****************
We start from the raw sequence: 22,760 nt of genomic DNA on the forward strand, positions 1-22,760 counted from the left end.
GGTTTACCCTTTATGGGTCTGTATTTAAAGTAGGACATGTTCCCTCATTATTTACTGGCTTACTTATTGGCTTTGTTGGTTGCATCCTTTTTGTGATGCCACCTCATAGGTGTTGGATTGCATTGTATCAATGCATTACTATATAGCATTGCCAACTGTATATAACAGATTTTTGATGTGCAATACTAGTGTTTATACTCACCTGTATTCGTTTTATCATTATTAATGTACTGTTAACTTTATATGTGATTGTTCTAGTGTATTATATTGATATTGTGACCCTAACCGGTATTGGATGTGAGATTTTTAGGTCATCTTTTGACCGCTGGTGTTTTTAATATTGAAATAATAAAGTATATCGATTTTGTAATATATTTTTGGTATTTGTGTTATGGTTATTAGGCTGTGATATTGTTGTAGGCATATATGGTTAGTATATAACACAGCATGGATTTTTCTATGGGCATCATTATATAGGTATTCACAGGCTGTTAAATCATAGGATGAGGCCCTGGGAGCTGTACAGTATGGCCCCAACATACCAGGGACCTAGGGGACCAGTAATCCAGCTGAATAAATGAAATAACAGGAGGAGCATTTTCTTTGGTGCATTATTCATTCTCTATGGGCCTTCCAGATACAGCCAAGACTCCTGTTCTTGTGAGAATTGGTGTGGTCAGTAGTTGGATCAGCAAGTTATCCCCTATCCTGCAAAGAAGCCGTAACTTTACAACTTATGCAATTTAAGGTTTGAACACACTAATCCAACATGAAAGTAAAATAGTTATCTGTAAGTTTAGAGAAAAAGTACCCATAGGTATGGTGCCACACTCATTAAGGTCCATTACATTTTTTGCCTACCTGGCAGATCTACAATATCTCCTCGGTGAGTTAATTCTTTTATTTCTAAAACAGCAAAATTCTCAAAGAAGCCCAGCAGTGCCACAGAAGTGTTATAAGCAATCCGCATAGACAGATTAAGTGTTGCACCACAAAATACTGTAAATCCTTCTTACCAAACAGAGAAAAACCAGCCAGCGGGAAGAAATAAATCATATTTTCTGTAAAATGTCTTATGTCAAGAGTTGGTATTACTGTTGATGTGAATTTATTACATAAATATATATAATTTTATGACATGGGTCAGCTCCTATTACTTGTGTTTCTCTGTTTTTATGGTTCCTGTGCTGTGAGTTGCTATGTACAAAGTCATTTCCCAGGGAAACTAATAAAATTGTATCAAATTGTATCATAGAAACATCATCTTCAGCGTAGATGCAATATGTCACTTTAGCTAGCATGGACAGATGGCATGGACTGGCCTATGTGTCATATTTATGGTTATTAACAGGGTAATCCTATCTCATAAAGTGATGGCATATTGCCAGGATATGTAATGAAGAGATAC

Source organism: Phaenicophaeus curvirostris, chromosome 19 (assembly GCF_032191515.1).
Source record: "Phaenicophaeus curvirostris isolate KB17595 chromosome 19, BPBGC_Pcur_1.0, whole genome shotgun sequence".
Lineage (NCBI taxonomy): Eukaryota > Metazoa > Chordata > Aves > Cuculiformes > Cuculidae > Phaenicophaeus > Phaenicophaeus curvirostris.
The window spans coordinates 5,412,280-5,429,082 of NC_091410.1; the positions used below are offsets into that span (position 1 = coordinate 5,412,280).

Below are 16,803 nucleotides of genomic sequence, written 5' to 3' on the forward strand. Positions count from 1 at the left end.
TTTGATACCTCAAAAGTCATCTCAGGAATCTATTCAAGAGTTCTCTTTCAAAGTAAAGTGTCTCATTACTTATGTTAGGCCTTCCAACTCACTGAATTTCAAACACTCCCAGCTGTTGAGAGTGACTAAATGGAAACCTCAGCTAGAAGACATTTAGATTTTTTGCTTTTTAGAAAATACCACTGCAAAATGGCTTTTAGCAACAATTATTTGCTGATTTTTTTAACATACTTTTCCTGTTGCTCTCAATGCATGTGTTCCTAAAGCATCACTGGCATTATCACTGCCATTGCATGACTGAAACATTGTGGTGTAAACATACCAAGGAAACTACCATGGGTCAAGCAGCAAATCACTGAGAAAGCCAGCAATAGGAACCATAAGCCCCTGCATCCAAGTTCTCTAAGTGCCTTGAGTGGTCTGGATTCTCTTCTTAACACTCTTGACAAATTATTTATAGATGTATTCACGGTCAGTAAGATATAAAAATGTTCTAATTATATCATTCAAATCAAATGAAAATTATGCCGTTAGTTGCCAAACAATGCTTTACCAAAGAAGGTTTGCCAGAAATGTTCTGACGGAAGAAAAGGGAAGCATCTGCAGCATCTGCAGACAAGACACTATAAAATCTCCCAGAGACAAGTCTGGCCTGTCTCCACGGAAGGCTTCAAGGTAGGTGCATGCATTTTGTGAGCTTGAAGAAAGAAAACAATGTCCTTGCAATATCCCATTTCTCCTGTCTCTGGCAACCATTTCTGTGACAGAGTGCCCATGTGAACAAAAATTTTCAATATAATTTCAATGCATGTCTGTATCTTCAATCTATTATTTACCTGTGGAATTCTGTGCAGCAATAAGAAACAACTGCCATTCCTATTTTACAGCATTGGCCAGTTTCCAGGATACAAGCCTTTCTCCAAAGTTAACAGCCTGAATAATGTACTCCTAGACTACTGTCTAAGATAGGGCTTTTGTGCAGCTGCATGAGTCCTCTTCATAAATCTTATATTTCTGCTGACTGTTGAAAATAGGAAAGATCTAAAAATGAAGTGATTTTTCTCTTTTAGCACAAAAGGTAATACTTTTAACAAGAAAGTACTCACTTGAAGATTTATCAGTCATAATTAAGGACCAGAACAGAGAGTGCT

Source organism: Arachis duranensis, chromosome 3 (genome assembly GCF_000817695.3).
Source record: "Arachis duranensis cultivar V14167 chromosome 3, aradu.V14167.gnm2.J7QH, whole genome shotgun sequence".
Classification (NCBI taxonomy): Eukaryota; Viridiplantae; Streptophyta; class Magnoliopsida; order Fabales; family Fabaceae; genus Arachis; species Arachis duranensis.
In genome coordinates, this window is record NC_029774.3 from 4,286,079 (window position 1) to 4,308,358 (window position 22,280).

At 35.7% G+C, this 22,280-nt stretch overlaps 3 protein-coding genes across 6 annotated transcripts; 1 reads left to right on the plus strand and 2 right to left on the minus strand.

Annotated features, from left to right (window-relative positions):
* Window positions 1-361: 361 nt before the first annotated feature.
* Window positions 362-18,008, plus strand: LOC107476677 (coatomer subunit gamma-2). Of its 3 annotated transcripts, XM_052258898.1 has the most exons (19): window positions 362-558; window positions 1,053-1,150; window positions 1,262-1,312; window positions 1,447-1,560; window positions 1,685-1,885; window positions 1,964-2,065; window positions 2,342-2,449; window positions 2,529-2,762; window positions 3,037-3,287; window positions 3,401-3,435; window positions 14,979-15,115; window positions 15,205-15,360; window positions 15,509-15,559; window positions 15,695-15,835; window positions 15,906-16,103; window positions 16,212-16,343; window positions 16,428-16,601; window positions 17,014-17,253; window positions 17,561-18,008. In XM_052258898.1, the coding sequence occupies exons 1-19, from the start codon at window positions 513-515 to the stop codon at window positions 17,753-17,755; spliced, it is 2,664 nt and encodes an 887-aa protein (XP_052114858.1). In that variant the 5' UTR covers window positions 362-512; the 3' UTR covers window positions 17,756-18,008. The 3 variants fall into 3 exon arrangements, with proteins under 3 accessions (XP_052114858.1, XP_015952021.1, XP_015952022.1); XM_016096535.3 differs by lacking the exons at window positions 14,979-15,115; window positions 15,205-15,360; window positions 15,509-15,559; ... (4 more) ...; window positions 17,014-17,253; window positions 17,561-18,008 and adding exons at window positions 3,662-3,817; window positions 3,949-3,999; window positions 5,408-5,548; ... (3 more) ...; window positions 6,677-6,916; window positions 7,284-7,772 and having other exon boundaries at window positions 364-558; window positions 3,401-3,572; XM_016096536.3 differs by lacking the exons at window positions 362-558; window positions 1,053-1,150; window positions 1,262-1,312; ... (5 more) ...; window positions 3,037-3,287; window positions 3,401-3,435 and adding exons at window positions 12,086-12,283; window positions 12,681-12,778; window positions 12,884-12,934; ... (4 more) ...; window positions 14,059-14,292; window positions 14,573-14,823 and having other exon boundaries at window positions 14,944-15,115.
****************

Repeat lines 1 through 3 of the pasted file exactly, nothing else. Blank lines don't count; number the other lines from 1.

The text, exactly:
We start from the raw sequence: 22,760 nt of genomic DNA on the forward strand, positions 1-22,760 counted from the left end.
GGTTTACCCTTTATGGGTCTGTATTTAAAGTAGGACATGTTCCCTCATTATTTACTGGCTTACTTATTGGCTTTGTTGGTTGCATCCTTTTTGTGATGCCACCTCATAGGTGTTGGATTGCATTGTATCAATGCATTACTATATAGCATTGCCAACTGTATATAACAGATTTTTGATGTGCAATACTAGTGTTTATACTCACCTGTATTCGTTTTATCATTATTAATGTACTGTTAACTTTATATGTGATTGTTCTAGTGTATTATATTGATATTGTGACCCTAACCGGTATTGGATGTGAGATTTTTAGGTCATCTTTTGACCGCTGGTGTTTTTAATATTGAAATAATAAAGTATATCGATTTTGTAATATATTTTTGGTATTTGTGTTATGGTTATTAGGCTGTGATATTGTTGTAGGCATATATGGTTAGTATATAACACAGCATGGATTTTTCTATGGGCATCATTATATAGGTATTCACAGGCTGTTAAATCATAGGATGAGGCCCTGGGAGCTGTACAGTATGGCCCCAACATACCAGGGACCTAGGGGACCAGTAATCCAGCTGAATAAATGAAATAACAGGAGGAGCATTTTCTTTGGTGCATTATTCATTCTCTATGGGCCTTCCAGATACAGCCAAGACTCCTGTTCTTGTGAGAATTGGTGTGGTCAGTAGTTGGATCAGCAAGTTATCCCCTATCCTGCAAAGAAGCCGTAACTTTACAACTTATGCAATTTAAGGTTTGAACACACTAATCCAACATGAAAGTAAAATAGTTATCTGTAAGTTTAGAGAAAAAGTACCCATAGGTATGGTGCCACACTCATTAAGGTCCATTACATTTTTTGCCTACCTGGCAGATCTACAATATCTCCTCGGTGAGTTAATTCTTTTATTTCTAAAACAGCAAAATTCTCAAAGAAGCCCAGCAGTGCCACAGAAGTGTTATAAGCAATCCGCATAGACAGATTAAGTGTTGCACCACAAAATACTGTAAATCCTTCTTACCAAACAGAGAAAAACCAGCCAGCGGGAAGAAATAAATCATATTTTCTGTAAAATGTCTTATGTCAAGAGTTGGTATTACTGTTGATGTGAATTTATTACATAAATATATATAATTTTATGACATGGGTCAGCTCCTATTACTTGTGTTTCTCTGTTTTTATGGTTCCTGTGCTGTGAGTTGCTATGTACAAAGTCATTTCCCAGGGAAACTAATAAAATTGTATCAAATTGTATCATAGAAACATCATCTTCAGCGTAGATGCAATATGTCACTTTAGCTAGCATGGACAGATGGCATGGACTGGCCTATGTGTCATATTTATGGTTATTAACAGGGTAATCCTATCTCATAAAGTGATGGCATATTGCCAGGATATGTAATGAAGAGATAC

Source organism: Phaenicophaeus curvirostris, chromosome 19 (assembly GCF_032191515.1).